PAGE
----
3D Design with a Twist


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Researchers have found a way to design telescoping robots that can collapse themselves for transport or entering tiny spaces. Image: Carnegie Mellon

Imagine a little robotic dinosaur that shrinks down small enough to fit through a gap at the bottom of a wall and then redeploys at full scale on the other side. Or, perhaps a curved claw that stretches out over a mound of rubble to save a teddy bear trapped in a fire.

Those are just some of the many possibilities for a new way of making collapsible devices based on curved telescoping parts. Think of them as the unexpected progeny of a pirate’s telescope and Marvel superhero Wolverine’s retractable claws.

Computational methods help to determine what kinds of telescoping shapes are possible. Image: Carnegie Mellon

“Telescope” entered the English language around 1650 as a noun to describe an optical instrument that magnifies distant objects. Once sailors began using easily stored telescopes, the noun became a verb to describe the linear extension of any set of nested cylinders into a longer object. Today, telescoping parts are used in everything from camera tripods and antennas to baskets, and, of course, telescopes. Seeing Wolverine’s retractable claws at a Maker Faire inspired Keenan Crane and Stelian Coros to put a new twist on telescoping parts.

The two are assistant professors of computer science and members of the Robotics Institute of Carnegie Mellon University. After seeing the claws retract, they began to wonder how many different types of objects they could make by using curved parts that bend and rotate as they telescope.

“It was an interesting moment for us,” Crane says. “The artist had figured out one way to do it, but we wanted to know all the possible ways you could possibly hope to do it.”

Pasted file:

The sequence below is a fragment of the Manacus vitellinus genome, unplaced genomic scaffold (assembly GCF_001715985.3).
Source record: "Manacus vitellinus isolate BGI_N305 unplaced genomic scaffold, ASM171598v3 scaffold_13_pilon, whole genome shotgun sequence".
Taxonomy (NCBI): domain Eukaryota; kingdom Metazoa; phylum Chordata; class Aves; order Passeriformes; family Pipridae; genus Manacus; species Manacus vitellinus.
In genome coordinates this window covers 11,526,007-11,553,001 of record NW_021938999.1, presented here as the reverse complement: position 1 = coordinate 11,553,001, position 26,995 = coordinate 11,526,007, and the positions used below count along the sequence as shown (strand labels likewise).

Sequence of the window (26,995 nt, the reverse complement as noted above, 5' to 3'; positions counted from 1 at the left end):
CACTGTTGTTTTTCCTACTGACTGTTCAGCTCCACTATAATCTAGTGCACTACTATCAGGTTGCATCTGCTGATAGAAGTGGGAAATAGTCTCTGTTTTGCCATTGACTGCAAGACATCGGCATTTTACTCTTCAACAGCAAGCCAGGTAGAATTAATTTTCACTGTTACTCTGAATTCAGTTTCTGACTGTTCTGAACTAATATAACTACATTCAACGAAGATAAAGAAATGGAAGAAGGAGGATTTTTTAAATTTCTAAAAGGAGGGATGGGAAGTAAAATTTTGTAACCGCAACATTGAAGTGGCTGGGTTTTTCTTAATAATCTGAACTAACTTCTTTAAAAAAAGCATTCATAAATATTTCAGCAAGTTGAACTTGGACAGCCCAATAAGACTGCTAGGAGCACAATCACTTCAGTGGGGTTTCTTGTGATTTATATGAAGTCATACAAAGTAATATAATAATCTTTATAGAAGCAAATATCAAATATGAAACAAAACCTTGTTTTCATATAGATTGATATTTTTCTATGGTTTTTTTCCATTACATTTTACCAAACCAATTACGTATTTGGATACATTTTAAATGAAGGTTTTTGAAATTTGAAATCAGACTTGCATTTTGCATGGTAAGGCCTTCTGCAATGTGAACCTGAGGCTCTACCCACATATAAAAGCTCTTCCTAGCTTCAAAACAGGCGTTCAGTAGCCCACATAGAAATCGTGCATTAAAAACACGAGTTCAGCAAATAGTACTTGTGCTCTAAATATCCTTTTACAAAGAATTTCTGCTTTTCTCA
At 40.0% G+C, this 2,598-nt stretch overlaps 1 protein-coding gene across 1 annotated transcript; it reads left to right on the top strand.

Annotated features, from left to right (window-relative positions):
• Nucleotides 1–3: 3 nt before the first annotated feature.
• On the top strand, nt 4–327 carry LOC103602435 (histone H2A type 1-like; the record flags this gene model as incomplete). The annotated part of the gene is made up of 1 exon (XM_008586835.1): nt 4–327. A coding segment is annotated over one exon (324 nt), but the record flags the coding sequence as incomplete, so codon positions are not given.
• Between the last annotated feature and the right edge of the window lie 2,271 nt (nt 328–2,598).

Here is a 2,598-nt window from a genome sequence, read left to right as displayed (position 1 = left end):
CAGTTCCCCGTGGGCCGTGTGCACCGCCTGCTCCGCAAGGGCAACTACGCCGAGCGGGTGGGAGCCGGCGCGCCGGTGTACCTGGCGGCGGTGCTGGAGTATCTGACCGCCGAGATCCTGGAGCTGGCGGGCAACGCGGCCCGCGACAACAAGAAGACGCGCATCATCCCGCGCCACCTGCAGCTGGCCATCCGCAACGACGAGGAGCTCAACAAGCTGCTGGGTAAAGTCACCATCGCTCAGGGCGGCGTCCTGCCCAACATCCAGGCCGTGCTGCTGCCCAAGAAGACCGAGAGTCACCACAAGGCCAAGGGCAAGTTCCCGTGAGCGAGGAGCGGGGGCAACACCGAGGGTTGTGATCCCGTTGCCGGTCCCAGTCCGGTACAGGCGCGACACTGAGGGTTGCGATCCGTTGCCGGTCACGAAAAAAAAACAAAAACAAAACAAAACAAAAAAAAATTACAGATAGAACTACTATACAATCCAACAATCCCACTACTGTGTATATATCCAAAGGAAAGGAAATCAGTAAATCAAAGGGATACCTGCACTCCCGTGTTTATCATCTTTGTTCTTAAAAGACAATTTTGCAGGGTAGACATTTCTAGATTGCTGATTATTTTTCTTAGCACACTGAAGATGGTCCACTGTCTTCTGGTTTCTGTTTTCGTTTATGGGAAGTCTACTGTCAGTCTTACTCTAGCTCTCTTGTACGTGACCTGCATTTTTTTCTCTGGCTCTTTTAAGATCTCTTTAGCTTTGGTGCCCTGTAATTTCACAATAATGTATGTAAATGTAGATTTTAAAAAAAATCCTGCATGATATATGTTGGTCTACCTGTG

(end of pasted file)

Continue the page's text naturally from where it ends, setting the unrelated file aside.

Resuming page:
The answer, it turns out, is a lot. “Any space curve of constant curvature can be a telescope,” Crane says. Working with Christopher Yu, a doctoral candidate, Crane and Coros developed a way to automate the design of telescoping structures.

Their mathematical model for telescoping structures started with a few assumptions: Each shell must be manufacturable from rigid material such as metal; it should extend and contract without bumping into itself; and there should be no empty or wasted space between nested pieces.

Their work on the model led to a key geometric insight. Both simple pirate telescopes and the most complicated telescoping objects can be defined by simple geometric curves that exhibit a constant amount of bend and one or more arbitrary twists.

Crane likens that to a clump of instant ramen. All the noodles curl and bend by roughly the same amount, but they all twist in lots of different ways. This accounts for their bountiful variety of shapes.

They tested the model by simulating a metal salamander-like lizard that collapses into a package that looks something like a complex gear box. Other simulations included the shrinking dinosaur and teddy-bear-saving claw.

They also prototyped several structures using a 3-D printer, including a flexible robotic arm and a hard-surfaced tent that expands to several times its original volume. Telescoping structures also expand the production capacity of 3-D printers. “You can print a much bigger structure than your normal 3-D printer would allow, because when you take it out, it deploys to a greater volume,” Crane says.

With so many possibilities, Crane and Coros are looking for collaborators with ideas about how to control these devices. Because, thanks to their simulations, it does not take a telescope to see that potential applications are closer than ever.

The artist had figured out one way to do it, but we wanted to know all the possible ways you could possibly hope to do it.

Prof. Keenan Crane, Carnegie Mellon University

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December 2017

by Meredith Nelson, Mechanical Engineering Magazine